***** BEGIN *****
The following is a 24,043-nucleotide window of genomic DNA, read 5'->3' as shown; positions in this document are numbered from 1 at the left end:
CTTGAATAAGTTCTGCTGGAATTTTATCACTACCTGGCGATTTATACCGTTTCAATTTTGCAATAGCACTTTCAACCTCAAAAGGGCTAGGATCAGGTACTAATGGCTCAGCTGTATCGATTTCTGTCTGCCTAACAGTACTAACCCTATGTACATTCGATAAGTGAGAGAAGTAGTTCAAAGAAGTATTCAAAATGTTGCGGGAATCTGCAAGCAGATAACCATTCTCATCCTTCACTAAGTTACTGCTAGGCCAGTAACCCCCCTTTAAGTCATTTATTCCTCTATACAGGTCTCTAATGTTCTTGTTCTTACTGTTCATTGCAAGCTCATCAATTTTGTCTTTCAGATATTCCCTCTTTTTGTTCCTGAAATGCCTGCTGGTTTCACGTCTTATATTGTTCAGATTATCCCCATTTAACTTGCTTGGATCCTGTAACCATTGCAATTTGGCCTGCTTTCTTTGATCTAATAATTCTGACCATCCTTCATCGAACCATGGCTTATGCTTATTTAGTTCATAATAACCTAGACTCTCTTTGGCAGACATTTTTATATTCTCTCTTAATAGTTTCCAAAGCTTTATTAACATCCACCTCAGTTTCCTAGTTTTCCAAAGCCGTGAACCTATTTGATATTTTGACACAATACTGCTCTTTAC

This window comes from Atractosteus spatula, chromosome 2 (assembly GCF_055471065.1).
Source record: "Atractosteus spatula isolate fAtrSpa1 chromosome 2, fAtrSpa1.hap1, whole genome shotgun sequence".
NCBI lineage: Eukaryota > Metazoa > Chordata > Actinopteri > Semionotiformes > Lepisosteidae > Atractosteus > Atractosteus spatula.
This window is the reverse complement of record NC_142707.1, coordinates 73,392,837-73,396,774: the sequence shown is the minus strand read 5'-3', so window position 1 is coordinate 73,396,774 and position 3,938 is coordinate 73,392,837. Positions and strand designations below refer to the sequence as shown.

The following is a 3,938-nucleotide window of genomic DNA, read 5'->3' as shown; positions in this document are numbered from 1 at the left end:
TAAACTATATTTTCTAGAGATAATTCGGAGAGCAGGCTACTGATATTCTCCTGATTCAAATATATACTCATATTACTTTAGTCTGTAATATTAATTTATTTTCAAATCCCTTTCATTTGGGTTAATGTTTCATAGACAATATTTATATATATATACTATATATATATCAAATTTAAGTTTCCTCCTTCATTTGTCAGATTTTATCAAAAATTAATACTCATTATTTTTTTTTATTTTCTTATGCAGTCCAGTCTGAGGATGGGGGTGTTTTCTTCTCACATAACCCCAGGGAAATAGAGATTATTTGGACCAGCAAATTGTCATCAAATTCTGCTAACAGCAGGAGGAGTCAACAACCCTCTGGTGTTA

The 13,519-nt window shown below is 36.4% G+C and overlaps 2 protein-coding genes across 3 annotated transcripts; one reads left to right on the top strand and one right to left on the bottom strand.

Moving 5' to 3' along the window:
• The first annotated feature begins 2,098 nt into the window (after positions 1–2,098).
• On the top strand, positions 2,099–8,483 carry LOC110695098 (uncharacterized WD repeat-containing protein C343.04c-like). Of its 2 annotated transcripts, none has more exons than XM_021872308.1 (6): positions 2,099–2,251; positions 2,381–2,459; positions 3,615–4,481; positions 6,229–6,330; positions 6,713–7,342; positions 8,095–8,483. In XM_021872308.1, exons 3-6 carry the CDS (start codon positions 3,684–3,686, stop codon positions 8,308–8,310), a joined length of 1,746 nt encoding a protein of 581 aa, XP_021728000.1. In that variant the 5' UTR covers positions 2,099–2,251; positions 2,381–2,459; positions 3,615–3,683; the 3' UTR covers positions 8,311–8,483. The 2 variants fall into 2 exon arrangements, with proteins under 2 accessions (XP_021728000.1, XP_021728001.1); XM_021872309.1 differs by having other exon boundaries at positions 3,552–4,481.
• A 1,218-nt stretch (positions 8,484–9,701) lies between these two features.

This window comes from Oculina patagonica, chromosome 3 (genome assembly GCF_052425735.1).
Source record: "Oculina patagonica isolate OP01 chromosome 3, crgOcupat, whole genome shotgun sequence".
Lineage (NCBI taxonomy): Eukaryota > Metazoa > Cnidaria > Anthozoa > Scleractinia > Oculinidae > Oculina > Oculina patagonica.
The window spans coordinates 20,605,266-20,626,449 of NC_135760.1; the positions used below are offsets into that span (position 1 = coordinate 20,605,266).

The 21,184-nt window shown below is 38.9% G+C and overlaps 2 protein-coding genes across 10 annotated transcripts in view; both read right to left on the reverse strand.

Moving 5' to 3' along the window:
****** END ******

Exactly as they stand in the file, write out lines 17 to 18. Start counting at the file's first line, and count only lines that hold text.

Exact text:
The window spans coordinates 20,605,266-20,626,449 of NC_135760.1; the positions used below are offsets into that span (position 1 = coordinate 20,605,266).

The 21,184-nt window shown below is 38.9% G+C and overlaps 2 protein-coding genes across 10 annotated transcripts in view; both read right to left on the reverse strand.